||Click on CD Cover for Audio Review in streaming mp3 format|
Joe Krown: Tribute
(Independent release, as broadcast on WVIA-FM 4/26/2023)
New Orleans has had an outsize influence on music over several generations, starting as the birthplace of jazz, and on through the decades with a distinctive style of rhythm and blues, and funk. In the process, the Crescent City has given rise to numerous distinctive pianists, including Champion Jack Dupree, Professor Longhair, James Booker, Fats Domino, Allen Toussaint and Dr. John. They brought a style that incorporated some of the multi-cultural makeup of New Orleans, including blues, boogie woogie, and some Latin American and Caribbean beats like rumba and calypso.
This week we have new album by another pianist who calls New Orleans home, and pays tribute to the city’s piano innovators. It’s Joe Krown, and his new album is called, appropriately Tribute.
Joe Krown has had a lengthy career working mainly as a sideman, being a part of the late bluesman Clarence Gatemouth Brown’s band for close to 13 years, and is currently a member of the band of blues-rock guitarist Kenny Wayne Shepherd. He’s a regular at the New Orleans French Quarter festival, and has released several albums, including one in late 2021 with blues harmonica man Jason Ricci.
On the new album, Tribute, Krown is joined by a variety of guests, including Ivan Neville, and Walter Wolfman Washington, who passed away late last year. Krown serves up tracks in several of the distinctive styles of New Orleans, performing compositions by some of those luminaries including Dr. John, Allen Toussaint, and James Booker, plus some originals in the various New Orleans styles, from boogie to soul to funk to Gospel influenced. The majority of the album is instrumental, but there are guest vocal appearances by the aforementioned Ivan Neville, plus Noah Hunt, and Walter Wolfman Washington. Krown also plays organ on some of the tracks, usually in combination with the his piano by means of overdubbing. The regular band on the album includes Mark Brooks on bass and Doug Belote on drums. John Fohl and Jack Muele, who co-produced the album with Krown, alternate on guitars. Another guest on one tune is harmonica man Jason Ricci, with whom Krown made an album in 2021.
Opening the generous 51 minute album is an Allen Toussaint tune called All of It with a great funky groove. Krown also is heard on organ, with the guest guitarist being Leo Nocentelli, of the Meters. <<>>
A tune by another New Orleans piano icon follows. Such a Night is a classic by Dr. John, and Ivan Neville provides the vocal. It’s nicely done, though rather close to the original. <<>>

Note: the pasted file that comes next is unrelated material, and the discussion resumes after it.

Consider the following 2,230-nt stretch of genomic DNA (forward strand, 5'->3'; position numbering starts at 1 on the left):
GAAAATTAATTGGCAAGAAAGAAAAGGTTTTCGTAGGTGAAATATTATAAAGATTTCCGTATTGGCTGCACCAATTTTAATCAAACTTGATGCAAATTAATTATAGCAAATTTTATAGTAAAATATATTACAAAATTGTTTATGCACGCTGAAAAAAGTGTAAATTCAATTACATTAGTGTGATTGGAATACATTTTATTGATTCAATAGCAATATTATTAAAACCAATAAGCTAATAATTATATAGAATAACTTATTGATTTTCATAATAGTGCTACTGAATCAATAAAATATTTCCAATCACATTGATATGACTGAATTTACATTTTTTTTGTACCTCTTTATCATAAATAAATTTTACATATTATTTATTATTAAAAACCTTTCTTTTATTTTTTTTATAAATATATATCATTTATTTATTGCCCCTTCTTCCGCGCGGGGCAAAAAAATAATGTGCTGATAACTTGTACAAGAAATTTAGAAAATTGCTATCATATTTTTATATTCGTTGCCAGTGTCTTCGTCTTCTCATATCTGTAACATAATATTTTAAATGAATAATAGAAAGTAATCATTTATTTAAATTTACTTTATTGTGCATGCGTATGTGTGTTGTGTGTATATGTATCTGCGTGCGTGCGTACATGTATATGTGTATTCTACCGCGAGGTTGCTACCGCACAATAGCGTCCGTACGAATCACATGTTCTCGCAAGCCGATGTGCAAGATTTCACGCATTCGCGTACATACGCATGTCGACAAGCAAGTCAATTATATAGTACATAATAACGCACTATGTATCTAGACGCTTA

Classified is a composition by another New Orleans pianist, James Booker. Joe Krown and band serve it up instrumentally in a kind of boogie. <<>>>
Another Toussaint tune included is >With You in Mind, done as a ballad with the vocals of Noah Hunt. >The arrangement >hints at> some Gospel influence. ><<>>>
Henry Roland Byrd, better known as Professor Longhair, is perhaps the most iconic of New Orleans pianists. Krown creates an original piece that’s appropriately called Tribute to Fess. Krown and company capture the essence of Longhair’s style. <<>>
A further facet is highlighted on Dorothy an almost country-influenced waltz also by Dr. John. <<>>
The track with the Walter Wolfman Washington, who passed away late last year, is Feel So Bad. Washington also does the guitar solo. <<>>
In the classic Fats Domino style is Something On Your Mind which also features harmonica man Jason Ricci. Krown and company also keep it authentic. <<>>
The album ends with an all-out piano boogie, an original called Gumbo Boogie. Krown and the band again do justice to the style. <<>>
New Orleans keyboard man Joe Krown’s new album, called Tribute is just that, illuminating the iconic styles of his hometown’s piano heroes, with sounds running from blues to boogie to ballads. The album’s guests, also New Orleanians, provide heft to the project, while Krown himself demonstrates his understanding and love of his piano predecessors. While there’s nothing essentially new on the album musically, it’s a nice anthology of the Crescent City’s piano innovators.
Our grade for sound quality is close to an “A” with a nice punchy sound and absence of needless studio effects. Dynamic range could have been a better, but that’s rather typical these days on all kinds of records.
The New Orleans piano tradition is something worth celebrating, and Joe Krown does just that on his new album Tribute.
(c) Copyright 2023 George D. Graham. All rights reserved.
This review may not be copied to another Web site without written permission.
Comments to George:
To Index of Album Reviews | To George Graham's Home Page. | What's New on This Site.